Antiretroviral treatment can enable HIV-infected Americans to avoid the debilitating illnesses and premature death once nearly inescapable for people with the infection. Research has shown that, when taken consistently, these medications also greatly reduce transmission of the virus to others.
In other words, if everyone in the United States who is infected with HIV took antiretroviral therapy daily, not only would they be healthier, the number of new HIV infections in this country could plummet.
The potential for HIV treatment to change the course of the epidemic by dramatically reducing sexual transmission and the number of new infections that occur each year, and to change the course of the epidemic is the basis of a core CDC HIV prevention strategy -- and one embraced by the National HIV/AIDS Strategy. Namely, to ensure that all people with HIV know they have the virus, have access to treatment, take treatment daily, and minimize transmitting the virus to others.
The first critical step toward treating and preventing HIV infections is HIV testing . Knowledge of HIV status allows people who test positive to begin treatment for their own health and take steps to prevent transmission to others. Substantial progress has been made to expand HIV testing efforts and increase the percentage of Americans with HIV who are aware they're infected -- from 75 percent in 2003 to 84 percent in 2010 -- but simply knowing your status isn't enough.
One in five Americans who are diagnosed with HIV do not receive care within three months of diagnosis, and about half of those diagnosed with HIV do not receive continued care and treatment. This may be because they don't know where to go for HIV care in their communities, have trouble accessing health care, are afraid of being identified as HIV-infected or at risk, or have life circumstances that make receiving ongoing care difficult.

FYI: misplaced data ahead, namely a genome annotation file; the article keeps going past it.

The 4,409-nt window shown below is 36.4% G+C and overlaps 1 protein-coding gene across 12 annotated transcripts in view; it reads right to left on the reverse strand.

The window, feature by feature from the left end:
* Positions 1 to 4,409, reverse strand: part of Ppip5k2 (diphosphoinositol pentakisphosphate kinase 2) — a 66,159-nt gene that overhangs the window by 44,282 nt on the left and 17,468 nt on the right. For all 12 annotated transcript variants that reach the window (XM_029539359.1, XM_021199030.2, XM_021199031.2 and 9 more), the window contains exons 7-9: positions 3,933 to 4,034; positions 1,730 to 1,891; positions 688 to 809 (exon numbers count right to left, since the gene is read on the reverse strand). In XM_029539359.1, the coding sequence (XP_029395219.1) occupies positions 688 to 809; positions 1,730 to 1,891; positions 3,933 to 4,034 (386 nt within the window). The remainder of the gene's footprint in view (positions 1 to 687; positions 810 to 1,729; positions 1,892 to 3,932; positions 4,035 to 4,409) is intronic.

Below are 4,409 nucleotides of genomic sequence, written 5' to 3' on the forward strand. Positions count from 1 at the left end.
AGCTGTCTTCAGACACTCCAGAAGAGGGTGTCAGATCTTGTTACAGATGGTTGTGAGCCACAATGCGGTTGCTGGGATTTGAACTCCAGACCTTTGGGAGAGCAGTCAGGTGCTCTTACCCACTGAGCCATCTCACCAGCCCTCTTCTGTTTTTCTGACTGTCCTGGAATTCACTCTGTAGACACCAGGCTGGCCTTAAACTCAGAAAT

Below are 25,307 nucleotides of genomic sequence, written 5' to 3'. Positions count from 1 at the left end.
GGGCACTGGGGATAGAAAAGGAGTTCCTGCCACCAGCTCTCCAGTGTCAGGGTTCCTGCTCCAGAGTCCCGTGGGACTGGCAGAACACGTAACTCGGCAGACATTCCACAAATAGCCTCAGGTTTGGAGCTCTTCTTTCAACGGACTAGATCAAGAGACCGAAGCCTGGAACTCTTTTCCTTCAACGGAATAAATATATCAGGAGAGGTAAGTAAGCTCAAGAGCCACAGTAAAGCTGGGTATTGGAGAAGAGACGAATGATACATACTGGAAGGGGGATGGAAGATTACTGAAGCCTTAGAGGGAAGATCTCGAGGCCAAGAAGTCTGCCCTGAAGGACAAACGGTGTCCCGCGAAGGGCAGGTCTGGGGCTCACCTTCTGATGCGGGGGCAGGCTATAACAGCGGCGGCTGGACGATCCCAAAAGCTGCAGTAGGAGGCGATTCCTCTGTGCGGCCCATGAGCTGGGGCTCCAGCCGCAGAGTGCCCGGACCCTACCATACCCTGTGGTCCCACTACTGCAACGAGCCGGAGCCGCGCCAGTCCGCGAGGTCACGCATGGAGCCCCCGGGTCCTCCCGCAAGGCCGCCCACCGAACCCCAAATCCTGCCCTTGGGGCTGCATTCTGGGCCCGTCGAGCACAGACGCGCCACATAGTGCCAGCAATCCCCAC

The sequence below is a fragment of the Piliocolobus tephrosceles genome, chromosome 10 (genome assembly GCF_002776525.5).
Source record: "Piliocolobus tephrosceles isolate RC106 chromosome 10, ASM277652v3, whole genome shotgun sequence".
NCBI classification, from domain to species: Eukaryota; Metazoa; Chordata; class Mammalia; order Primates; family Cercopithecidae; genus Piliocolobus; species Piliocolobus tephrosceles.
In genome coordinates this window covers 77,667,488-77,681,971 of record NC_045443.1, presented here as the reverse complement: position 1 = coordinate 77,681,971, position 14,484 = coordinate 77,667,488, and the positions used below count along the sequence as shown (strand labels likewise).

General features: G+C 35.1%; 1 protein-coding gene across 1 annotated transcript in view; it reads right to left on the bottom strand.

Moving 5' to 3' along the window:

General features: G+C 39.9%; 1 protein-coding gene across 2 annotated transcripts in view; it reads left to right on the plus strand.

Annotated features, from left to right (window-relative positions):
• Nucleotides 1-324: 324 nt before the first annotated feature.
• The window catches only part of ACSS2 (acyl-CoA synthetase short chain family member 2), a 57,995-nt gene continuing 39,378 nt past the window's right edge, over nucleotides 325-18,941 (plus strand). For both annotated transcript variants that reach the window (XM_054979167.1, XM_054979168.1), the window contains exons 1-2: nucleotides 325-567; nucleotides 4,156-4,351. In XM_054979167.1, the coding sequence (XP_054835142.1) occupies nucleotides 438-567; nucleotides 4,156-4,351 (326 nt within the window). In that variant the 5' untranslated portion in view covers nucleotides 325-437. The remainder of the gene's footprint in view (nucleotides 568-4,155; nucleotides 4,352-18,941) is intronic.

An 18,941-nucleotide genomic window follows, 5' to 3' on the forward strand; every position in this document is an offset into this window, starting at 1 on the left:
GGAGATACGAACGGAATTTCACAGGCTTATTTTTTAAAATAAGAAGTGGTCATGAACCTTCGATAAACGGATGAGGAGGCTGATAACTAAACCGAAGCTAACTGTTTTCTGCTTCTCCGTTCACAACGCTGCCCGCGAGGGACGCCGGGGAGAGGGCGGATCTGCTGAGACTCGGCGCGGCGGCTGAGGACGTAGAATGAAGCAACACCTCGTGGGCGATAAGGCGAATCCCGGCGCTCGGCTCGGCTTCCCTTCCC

These are just a few reasons that only one-quarter of Americans living with HIV receive treatment and take their medication with enough regularity to suppress the infection in their bodies to levels that maximize health benefits and reduce the spread of HIV to others.
To ensure that people get the HIV treatment and care they need, CDC is supporting efforts on several fronts to link people to follow-up medical care as soon as they test HIV positive. CDC also is researching new ways to help people stay in care and on treatment once they start and is ensuring that every one of the state and local health departments and community organizations that CDC funds makes prevention services that include treatment for people living with HIV a priority.
CDC also worked with people living with HIV to develop a new communications campaign urging everyone with HIV to start and stay on treatment. The campaign, called HIV Treatment Works to educating newly diagnosed people about HIV treatment and encouraging them not to give up -- even if they are feeling scared or frustrated.
These stories -- our stories -- are about how we can overcome the challenges many face in getting treatment and staying in care. It's about improving the health of individuals living with HIV, and helping them continue to lead meaningful lives -- while having the peace of mind that they are also helping to protect others and preventing the spread of HIV.
We need everyone to hear the message: HIV treatment works. It can save your life, protect your loved ones, and -- when combined with other high impact prevention strategies -- can ultimately help end the HIV epidemic in the United States.
To join the effort, visit the HIV Treatment Works website and learn what you can do.